Report Urges Congress to Address Children's Health Care Needs in Planning for Pandemics, Disasters
WASHINGTON, D.C. – The Children’s Hospital Association (CHA) urges Congress and the Administration to address the unique physical and mental health needs of children in future pandemic and disaster planning after a recent spate of public health crises which exposed critical gaps in care and stretched the pediatric workforce, medications and supplies to a breaking point.
CHA, which represents more than 200 children’s hospitals across the country, will host a Capitol Hill event today highlighting the unique pediatric medical devices and supplies that are used during pandemics and disease surges, as Congress considers reauthorizing the Pandemic and All-Hazards Preparedness Act (PAHPA), which is slated to expire on September 30, 2023. CHA also released a report entitled, Children’s Health Care Needs in a Pandemic, Disaster or Public Health Emergency: A National Blueprint for Pediatric-Specific Readiness, that provides recommendations on how to ensure children’s physical and mental health care needs are considered in future planning for pandemics and disasters.
Children’s hospitals experienced unprecedented pediatric visits during ‘The Tripledemic’ of respiratory syncytial virus (RSV), influenza, and COVID-19 cases, which was heightened by the ongoing children’s mental health crisis.
“Children and youth represent nearly 25% of the U.S. population. Their physical and mental health needs and the delivery system to meet them differs significantly from those of adults,” says Amy Wimpey Knight, President of CHA. “As we plan for future pandemics and disasters, we must ensure that children, youth and their unique needs are kept front and center so they may have access to necessary resources in times of crises.”
With the pending reauthorization of the PAHPA, CHA is calling on policymakers to take action in four key areas to address children’s unique needs during a pandemic or other public health emergencies:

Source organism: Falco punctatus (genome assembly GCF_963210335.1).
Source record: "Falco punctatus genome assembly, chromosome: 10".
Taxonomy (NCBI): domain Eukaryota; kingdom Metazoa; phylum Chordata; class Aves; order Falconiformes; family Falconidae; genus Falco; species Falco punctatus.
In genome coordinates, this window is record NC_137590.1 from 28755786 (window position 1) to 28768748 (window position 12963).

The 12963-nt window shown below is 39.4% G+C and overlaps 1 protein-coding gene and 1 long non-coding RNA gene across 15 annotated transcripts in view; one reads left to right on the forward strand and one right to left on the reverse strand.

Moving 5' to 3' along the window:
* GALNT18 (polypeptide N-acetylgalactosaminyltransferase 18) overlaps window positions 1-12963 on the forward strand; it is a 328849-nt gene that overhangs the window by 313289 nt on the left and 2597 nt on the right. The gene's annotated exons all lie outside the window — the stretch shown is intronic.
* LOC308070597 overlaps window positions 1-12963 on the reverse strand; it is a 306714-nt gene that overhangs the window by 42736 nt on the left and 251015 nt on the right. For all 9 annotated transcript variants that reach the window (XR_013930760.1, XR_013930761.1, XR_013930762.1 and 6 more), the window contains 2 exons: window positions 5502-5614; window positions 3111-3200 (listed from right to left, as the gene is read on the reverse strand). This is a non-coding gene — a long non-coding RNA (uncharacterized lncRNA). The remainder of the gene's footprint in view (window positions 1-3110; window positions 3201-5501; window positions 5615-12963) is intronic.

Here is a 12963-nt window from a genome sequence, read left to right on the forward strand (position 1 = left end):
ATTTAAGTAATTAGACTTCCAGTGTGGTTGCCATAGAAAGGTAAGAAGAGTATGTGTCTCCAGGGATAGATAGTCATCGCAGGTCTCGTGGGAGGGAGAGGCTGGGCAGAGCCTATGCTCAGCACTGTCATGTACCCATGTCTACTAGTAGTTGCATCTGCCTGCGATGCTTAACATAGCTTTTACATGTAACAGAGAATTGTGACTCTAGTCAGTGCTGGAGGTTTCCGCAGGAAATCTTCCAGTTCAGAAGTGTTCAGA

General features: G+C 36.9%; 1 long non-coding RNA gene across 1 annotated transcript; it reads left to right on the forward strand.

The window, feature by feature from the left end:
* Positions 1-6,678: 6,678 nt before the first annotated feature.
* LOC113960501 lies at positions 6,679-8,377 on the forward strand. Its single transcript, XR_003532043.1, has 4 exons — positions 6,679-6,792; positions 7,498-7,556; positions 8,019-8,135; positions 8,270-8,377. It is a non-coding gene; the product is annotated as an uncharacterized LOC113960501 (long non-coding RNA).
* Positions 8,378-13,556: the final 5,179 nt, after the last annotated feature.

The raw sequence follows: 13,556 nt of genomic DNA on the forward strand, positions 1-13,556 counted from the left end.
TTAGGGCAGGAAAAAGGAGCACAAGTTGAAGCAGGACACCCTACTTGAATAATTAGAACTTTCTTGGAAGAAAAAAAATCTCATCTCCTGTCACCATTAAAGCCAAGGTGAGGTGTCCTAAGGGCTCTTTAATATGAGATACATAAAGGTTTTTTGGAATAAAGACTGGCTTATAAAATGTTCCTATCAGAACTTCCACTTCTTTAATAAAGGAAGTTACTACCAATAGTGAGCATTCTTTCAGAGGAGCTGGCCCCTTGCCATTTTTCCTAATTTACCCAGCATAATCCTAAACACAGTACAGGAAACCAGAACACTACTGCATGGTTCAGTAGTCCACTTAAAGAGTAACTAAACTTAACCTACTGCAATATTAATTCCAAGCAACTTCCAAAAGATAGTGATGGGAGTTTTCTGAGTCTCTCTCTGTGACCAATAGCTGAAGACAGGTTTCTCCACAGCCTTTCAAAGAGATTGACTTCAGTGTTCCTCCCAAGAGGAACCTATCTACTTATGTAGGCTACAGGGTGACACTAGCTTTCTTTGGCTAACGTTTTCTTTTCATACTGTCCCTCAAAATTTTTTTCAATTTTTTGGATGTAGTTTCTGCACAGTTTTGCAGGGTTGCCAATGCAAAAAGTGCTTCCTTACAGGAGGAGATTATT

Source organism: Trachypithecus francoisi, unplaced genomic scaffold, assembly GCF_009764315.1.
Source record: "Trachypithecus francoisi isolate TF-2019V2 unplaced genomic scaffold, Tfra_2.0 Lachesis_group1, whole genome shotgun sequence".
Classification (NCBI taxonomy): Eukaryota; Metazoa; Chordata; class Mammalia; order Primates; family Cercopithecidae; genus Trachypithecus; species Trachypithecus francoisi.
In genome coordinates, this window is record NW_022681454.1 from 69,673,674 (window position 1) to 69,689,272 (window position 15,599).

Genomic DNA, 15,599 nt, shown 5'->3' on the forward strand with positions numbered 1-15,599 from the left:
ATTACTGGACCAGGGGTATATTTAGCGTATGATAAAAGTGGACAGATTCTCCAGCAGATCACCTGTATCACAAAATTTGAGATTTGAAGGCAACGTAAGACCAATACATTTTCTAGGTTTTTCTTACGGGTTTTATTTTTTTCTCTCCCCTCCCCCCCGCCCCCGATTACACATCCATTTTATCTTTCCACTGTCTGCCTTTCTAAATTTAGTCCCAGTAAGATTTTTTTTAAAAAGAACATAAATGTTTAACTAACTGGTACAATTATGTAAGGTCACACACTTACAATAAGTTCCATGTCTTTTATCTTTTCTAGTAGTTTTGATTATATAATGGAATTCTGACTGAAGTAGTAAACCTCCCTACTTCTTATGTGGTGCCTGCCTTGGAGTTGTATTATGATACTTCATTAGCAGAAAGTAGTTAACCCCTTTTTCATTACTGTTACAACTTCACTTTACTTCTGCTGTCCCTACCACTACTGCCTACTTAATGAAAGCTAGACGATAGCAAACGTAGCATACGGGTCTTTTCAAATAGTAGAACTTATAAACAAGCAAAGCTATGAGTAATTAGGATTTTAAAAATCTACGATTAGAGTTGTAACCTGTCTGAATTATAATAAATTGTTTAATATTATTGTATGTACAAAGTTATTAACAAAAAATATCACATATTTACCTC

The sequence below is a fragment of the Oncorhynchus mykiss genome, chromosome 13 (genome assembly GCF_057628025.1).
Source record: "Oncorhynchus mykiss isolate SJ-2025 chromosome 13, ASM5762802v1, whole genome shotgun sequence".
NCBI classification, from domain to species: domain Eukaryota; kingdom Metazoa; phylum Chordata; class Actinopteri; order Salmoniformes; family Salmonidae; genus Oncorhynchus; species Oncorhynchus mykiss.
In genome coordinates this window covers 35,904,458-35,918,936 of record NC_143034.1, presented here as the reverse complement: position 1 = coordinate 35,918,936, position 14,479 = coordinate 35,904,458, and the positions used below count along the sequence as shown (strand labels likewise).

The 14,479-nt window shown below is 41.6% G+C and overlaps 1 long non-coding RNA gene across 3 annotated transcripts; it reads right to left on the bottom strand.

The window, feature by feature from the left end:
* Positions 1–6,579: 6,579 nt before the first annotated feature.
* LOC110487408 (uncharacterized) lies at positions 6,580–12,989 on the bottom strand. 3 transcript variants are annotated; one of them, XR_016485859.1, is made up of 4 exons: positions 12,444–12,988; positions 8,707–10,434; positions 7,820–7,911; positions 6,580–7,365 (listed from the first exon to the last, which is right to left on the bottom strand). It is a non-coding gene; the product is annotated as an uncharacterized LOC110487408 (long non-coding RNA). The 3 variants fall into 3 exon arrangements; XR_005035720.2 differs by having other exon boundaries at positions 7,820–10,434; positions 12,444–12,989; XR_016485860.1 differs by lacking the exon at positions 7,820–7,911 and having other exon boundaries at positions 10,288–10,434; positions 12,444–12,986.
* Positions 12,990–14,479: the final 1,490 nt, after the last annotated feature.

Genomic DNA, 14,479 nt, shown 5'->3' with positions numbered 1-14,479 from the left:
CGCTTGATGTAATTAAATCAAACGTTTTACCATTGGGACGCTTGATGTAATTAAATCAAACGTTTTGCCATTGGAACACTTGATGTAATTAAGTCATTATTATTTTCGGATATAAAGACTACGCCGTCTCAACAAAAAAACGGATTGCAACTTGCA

- Strengthen the national pediatric disaster and pandemic response infrastructure.
- Invest in the growth of the pediatric workforce to prevent future shortages.
- Bolster rapid medical countermeasure (MCM) response and access to pediatric medical supplies and equipment within the Strategic National Stockpile (SNS).
- Ensure timely access to pediatric mental health care during pandemics and public health emergencies.
CHA partnered with FTI Consulting to survey children’s hospital experts to better understand the challenges children’s hospitals have faced in delivering care during past pandemics and disasters. Some key highlights from the survey include:
- Workforce shortages were the top challenge for children’s hospitals during the COVID-19 pandemic and RSV surges, with 91% of respondents citing shortages of nurses, 79% citing shortages of respiratory therapists and 77%, mental health providers.
- Medication and related supply shortages were the second most common challenge children’s hospitals faced, with 63% of respondents saying pediatric-specific supplies ran critically low, and measures to alleviate supply shortages were insufficient and geared toward adults.
- Of particular concern was that the mental health of both children and health care providers was overlooked, with 86% of respondents citing boarding (when a patient cannot be sent home from the emergency department (ED) or transferred to another facility for further treatment because there are no available beds, so they must wait in the ED for an unspecified amount of time) as a key challenge in delivering mental health care, and 84% saying workforce shortages impacted the delivery of pediatric mental health care during the COVID-19 and RSV surges.
“Children and youth are not an afterthought and should be included in all aspects of disaster planning, period,” says Knight. “We urge the federal government to use the recent learnings to inform the development of a national disaster and pandemic response infrastructure that meets the unique physical, mental, developmental, and social needs of all children.”
Additional resources on child-appropriate disaster and pandemic responses can be found here.